Find us on Google+

Beached rocket debris mistaken for missing Malaysian airliner

Japanese rocket maker Mitsubishi Heavy Industries says the large piece of debris that washed up in Thailand appears to be from one of its H-2 rockets, not a missing Malaysian airliner. Credit: Khaosod TV video capture

A piece of debris that washed up on a beach in Thailand is from a Japanese rocket, not a Malaysian airliner.

The debris, spotted on a beach 600 kilometers south of Bangkok, generated speculation it could be from Malaysian Airlines Flight 370, a Boeing 777 that went missing in March 2014.

Instead, Mitsubishi Heavy Industries says the debris appears to be part of a payload fairing from an H-2 launch, although it wasn’t immediately known from what launch. [AP]


More News

Blue Origin successfully flew its New Shepard suborbital vehicle again Friday. The vehicle flew to an altitude of 101.7 kilometers, with the crew capsule parachuting back to Earth and its propulsion module making a powered vertical landing. The vehicle was the same one that flew in November, which the company’s founder, Jeff Bezos, hailed as a milestone in its efforts to develop reusable launch vehicles. Bezos said that he hoped to reveal more details about Blue Origin’s planned orbital launch system later this year, and also perform full-scale testing of its BE-4 engine. [SpaceNews]

Richard Branson argues that Virgin Galactic’s SpaceShipTwo is a superior vehicle in some respects to those being developed by Blue Origin and SpaceX. “Our spaceship comes back and lands on wheels. Theirs don’t,” he said in an interview Friday during the World Economic Forum, contrasting SpaceShipTwo’s runway landing with the vertical landings performed by New Shepard and the Falcon 9 first stage. That, he argued, gives Virgin Galactic an advantage in future point-to-point travel applications, a market that neither Blue Origin nor SpaceX have formally expressed an interest in pursuing. [CNBC]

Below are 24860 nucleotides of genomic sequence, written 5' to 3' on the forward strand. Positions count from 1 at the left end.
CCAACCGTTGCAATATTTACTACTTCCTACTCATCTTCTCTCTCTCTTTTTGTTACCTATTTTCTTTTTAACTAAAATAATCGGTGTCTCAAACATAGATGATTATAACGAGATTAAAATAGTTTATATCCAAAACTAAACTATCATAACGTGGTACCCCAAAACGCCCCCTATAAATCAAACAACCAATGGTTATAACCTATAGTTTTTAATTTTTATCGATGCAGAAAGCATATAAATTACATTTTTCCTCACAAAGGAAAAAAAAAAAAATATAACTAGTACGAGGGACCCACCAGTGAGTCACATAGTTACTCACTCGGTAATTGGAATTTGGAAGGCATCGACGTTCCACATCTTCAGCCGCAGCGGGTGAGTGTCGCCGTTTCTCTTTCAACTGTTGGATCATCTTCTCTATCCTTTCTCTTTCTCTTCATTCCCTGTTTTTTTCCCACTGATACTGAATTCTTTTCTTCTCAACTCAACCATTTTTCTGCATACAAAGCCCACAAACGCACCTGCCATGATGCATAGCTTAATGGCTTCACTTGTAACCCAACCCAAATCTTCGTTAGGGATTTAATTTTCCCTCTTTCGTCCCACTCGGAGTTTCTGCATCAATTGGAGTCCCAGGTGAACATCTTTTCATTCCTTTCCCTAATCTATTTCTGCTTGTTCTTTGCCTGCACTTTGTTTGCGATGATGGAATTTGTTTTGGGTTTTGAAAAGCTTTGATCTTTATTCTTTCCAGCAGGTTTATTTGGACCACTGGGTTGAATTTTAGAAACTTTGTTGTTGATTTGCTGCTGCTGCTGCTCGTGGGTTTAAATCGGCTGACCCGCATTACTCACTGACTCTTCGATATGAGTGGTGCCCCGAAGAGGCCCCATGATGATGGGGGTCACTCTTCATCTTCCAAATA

ESA has dismissed Airbus as the prime contractor for its share of the International Space Station. ESA is taking over that role, splitting the work into three contracts with Airbus, Altec, and the German space agency DLR. ESA said a desire to control costs of station operations was the key reason for taking over the station work, but offered few specifics on how much the agency expected to save with this new approach. [SpaceNews]

ESA will invest $36 million into the development of an American cargo spacecraft to service the station. The agency will complete the design for the International Berthing and Docking Mechanism and build the first flight model for Sierra Nevada Corporation’s Dream Chaser vehicle. Sierra Nevada won a NASA contract earlier this month to delivery cargo to the station, an award which triggered ESA’s investment. The contract will also revive studies of launching Dream Chaser on the Ariane 5 to support European research. [SpaceNews]

Want to get these briefings even earlier? Here’s the signup.

Russia has delayed development of a more powerful version of the Angara 5 intended for human lunar missions. Roscosmos officials said Friday work on the Angara-A5B was being pushed back, with a first launch of the vehicle now delayed until after 2025. The A5B version of the Angara uses a liquid oxygen-liquid hydrogen upper stage that increases its payload performance to low Earth orbit by 10 tons. Russian proposals for human missions to the moon, which have also been delayed by budget cuts, made use of the Angara-A5B. [TASS]